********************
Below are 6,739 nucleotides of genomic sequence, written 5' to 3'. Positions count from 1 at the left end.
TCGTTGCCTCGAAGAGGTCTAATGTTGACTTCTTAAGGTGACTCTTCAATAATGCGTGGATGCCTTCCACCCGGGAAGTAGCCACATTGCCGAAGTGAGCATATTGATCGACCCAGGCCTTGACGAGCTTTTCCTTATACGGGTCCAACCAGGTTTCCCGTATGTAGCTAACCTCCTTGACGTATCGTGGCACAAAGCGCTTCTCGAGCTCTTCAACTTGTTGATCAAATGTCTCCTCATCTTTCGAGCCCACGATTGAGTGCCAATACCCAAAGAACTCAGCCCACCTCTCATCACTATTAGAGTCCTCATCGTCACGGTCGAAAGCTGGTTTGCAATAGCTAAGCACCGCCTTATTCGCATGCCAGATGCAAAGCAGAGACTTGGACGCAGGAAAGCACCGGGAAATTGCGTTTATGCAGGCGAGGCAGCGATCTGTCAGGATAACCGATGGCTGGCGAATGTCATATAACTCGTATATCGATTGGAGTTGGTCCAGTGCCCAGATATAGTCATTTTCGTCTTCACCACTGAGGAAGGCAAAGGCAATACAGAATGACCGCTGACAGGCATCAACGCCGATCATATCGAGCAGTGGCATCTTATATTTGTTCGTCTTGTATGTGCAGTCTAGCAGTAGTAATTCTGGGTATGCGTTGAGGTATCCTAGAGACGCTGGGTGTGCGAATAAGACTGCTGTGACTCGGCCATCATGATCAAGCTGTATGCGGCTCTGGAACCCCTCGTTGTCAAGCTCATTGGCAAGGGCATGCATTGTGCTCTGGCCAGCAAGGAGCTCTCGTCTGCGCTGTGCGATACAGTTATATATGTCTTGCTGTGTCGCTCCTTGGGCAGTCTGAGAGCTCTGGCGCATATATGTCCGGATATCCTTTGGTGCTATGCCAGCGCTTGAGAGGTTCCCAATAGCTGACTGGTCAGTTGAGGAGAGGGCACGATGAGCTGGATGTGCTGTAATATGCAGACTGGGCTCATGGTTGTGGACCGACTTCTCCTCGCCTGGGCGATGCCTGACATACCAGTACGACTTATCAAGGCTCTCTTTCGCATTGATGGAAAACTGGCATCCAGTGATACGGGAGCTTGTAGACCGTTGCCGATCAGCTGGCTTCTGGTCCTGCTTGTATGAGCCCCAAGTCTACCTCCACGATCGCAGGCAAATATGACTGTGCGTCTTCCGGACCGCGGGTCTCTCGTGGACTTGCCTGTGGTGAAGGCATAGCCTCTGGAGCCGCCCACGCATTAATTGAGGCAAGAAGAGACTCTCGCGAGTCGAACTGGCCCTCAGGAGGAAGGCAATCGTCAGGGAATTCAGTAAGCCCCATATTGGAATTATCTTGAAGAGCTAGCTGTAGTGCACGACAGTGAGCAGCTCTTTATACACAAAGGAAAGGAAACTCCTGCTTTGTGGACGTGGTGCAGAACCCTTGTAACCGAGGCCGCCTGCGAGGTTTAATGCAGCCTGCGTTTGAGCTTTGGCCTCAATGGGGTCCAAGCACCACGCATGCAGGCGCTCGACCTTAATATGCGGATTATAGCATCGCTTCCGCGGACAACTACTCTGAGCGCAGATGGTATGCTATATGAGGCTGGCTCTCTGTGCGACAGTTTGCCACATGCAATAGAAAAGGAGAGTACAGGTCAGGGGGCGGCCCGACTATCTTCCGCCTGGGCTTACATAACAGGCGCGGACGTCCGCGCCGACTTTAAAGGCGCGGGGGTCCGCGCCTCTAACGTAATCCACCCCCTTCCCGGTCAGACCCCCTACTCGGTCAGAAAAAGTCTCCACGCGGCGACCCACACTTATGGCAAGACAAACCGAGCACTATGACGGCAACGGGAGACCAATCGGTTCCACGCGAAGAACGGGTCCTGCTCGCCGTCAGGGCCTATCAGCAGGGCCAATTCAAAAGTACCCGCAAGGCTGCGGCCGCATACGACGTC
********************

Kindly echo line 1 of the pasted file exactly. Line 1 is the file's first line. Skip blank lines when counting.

Below are 6,739 nucleotides of genomic sequence, written 5' to 3'. Positions count from 1 at the left end.